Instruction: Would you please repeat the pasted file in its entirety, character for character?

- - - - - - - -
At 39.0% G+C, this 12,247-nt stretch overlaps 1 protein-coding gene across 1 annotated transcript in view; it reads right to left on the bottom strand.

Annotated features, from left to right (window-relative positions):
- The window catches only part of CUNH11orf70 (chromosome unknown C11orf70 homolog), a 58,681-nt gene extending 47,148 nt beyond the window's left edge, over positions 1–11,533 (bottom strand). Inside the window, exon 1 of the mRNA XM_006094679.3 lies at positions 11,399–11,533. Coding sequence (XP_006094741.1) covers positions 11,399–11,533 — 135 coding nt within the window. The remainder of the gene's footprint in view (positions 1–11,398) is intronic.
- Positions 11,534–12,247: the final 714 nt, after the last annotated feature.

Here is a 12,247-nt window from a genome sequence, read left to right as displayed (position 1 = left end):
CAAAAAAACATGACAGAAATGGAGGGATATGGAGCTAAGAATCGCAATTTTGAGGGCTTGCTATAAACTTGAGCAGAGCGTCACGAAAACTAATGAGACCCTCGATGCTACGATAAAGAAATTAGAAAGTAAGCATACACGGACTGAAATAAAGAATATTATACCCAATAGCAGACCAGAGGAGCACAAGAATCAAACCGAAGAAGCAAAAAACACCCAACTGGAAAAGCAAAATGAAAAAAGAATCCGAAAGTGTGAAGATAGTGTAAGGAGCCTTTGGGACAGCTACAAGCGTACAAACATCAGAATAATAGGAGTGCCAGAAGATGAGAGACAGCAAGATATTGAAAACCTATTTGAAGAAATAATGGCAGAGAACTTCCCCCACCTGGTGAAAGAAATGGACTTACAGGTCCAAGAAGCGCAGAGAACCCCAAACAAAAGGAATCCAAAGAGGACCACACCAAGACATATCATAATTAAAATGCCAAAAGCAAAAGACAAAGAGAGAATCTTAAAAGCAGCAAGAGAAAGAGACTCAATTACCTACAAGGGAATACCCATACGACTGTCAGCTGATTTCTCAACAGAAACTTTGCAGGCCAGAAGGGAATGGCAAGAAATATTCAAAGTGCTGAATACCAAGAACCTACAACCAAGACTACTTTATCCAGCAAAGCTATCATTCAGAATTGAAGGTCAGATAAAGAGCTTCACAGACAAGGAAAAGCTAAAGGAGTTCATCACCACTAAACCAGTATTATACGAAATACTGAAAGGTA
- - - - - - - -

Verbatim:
At 39.0% G+C, this 12,247-nt stretch overlaps 1 protein-coding gene across 1 annotated transcript in view; it reads right to left on the bottom strand.

Annotated features, from left to right (window-relative positions):
- The window catches only part of CUNH11orf70 (chromosome unknown C11orf70 homolog), a 58,681-nt gene extending 47,148 nt beyond the window's left edge, over positions 1–11,533 (bottom strand). Inside the window, exon 1 of the mRNA XM_006094679.3 lies at positions 11,399–11,533. Coding sequence (XP_006094741.1) covers positions 11,399–11,533 — 135 coding nt within the window. The remainder of the gene's footprint in view (positions 1–11,398) is intronic.
- Positions 11,534–12,247: the final 714 nt, after the last annotated feature.

Here is a 12,247-nt window from a genome sequence, read left to right as displayed (position 1 = left end):
CAAAAAAACATGACAGAAATGGAGGGATATGGAGCTAAGAATCGCAATTTTGAGGGCTTGCTATAAACTTGAGCAGAGCGTCACGAAAACTAATGAGACCCTCGATGCTACGATAAAGAAATTAGAAAGTAAGCATACACGGACTGAAATAAAGAATATTATACCCAATAGCAGACCAGAGGAGCACAAGAATCAAACCGAAGAAGCAAAAAACACCCAACTGGAAAAGCAAAATGAAAAAAGAATCCGAAAGTGTGAAGATAGTGTAAGGAGCCTTTGGGACAGCTACAAGCGTACAAACATCAGAATAATAGGAGTGCCAGAAGATGAGAGACAGCAAGATATTGAAAACCTATTTGAAGAAATAATGGCAGAGAACTTCCCCCACCTGGTGAAAGAAATGGACTTACAGGTCCAAGAAGCGCAGAGAACCCCAAACAAAAGGAATCCAAAGAGGACCACACCAAGACATATCATAATTAAAATGCCAAAAGCAAAAGACAAAGAGAGAATCTTAAAAGCAGCAAGAGAAAGAGACTCAATTACCTACAAGGGAATACCCATACGACTGTCAGCTGATTTCTCAACAGAAACTTTGCAGGCCAGAAGGGAATGGCAAGAAATATTCAAAGTGCTGAATACCAAGAACCTACAACCAAGACTACTTTATCCAGCAAAGCTATCATTCAGAATTGAAGGTCAGATAAAGAGCTTCACAGACAAGGAAAAGCTAAAGGAGTTCATCACCACTAAACCAGTATTATACGAAATACTGAAAGGTA